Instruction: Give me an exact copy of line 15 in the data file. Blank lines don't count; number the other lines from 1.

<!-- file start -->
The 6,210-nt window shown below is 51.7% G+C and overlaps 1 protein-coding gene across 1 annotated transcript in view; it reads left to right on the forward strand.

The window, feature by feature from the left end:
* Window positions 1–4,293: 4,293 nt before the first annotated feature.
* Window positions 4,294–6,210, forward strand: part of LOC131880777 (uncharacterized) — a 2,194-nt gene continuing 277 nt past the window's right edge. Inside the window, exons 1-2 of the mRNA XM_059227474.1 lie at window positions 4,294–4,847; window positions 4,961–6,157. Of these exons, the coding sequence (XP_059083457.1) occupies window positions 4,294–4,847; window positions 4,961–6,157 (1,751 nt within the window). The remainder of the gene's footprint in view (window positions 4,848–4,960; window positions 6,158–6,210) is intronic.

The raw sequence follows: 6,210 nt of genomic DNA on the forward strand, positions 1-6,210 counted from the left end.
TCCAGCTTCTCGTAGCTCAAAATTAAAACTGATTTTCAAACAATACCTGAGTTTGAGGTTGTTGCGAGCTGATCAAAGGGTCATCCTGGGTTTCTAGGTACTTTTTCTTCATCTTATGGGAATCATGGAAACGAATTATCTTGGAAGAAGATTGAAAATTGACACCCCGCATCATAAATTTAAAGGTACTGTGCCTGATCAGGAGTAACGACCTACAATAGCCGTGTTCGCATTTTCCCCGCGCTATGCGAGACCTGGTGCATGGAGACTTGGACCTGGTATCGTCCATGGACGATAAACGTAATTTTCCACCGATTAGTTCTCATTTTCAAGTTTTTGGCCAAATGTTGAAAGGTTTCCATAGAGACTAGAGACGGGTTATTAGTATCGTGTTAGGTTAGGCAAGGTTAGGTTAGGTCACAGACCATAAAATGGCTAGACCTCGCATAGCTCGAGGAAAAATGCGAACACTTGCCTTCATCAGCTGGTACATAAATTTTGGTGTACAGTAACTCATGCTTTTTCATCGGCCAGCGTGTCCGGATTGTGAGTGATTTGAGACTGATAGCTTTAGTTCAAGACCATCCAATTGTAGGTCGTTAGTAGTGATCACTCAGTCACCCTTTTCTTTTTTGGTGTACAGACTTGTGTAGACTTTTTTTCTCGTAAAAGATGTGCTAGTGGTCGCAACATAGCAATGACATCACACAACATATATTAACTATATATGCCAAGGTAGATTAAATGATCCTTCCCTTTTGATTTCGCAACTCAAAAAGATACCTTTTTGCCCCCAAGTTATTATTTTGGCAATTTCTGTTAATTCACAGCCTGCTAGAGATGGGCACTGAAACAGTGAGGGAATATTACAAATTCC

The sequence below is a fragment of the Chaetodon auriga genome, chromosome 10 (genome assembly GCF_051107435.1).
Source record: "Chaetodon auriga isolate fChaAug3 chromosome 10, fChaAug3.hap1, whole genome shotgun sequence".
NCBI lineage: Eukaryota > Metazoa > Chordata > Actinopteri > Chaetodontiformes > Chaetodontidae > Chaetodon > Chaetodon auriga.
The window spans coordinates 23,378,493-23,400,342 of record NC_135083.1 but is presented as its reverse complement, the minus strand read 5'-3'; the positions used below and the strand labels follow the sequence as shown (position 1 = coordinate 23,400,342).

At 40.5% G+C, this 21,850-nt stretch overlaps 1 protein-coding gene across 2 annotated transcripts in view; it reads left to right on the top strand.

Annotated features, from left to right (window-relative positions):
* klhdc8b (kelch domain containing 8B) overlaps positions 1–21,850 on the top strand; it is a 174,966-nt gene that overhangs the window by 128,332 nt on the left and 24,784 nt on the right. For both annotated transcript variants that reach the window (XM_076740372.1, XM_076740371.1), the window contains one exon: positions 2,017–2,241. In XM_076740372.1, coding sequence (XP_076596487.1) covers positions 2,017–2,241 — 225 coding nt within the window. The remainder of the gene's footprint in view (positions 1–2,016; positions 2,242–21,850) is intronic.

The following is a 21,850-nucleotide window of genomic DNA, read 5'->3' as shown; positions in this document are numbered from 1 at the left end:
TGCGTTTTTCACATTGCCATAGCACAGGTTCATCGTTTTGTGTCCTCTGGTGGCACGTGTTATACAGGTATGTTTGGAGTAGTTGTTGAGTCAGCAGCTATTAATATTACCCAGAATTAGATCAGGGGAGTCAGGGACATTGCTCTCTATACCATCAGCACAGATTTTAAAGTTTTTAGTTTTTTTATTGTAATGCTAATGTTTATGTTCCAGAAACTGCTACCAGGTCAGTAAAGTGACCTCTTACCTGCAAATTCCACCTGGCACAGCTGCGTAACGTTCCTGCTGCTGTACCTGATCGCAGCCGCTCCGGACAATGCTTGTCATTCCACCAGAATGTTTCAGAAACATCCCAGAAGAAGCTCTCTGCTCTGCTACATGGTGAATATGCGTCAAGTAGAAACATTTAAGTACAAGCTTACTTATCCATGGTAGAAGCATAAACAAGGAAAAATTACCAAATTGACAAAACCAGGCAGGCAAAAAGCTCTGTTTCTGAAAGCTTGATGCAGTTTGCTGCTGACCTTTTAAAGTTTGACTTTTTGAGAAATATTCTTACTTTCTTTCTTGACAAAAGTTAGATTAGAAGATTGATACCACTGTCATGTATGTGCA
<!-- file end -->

TGCGTTTTTCACATTGCCATAGCACAGGTTCATCGTTTTGTGTCCTCTGGTGGCACGTGTTATACAGGTATGTTTGGAGTAGTTGTTGAGTCAGCAGCTATTAATATTACCCAGAATTAGATCAGGGGAGTCAGGGACATTGCTCTCTATACCATCAGCACAGATTTTAAAGTTTTTAGTTTTTTTATTGTAATGCTAATGTTTATGTTCCAGAAACTGCTACCAGGTCAGTAAAGTGACCTCTTACCTGCAAATTCCACCTGGCACAGCTGCGTAACGTTCCTGCTGCTGTACCTGATCGCAGCCGCTCCGGACAATGCTTGTCATTCCACCAGAATGTTTCAGAAACATCCCAGAAGAAGCTCTCTGCTCTGCTACATGGTGAATATGCGTCAAGTAGAAACATTTAAGTACAAGCTTACTTATCCATGGTAGAAGCATAAACAAGGAAAAATTACCAAATTGACAAAACCAGGCAGGCAAAAAGCTCTGTTTCTGAAAGCTTGATGCAGTTTGCTGCTGACCTTTTAAAGTTTGACTTTTTGAGAAATATTCTTACTTTCTTTCTTGACAAAAGTTAGATTAGAAGATTGATACCACTGTCATGTATGTGCA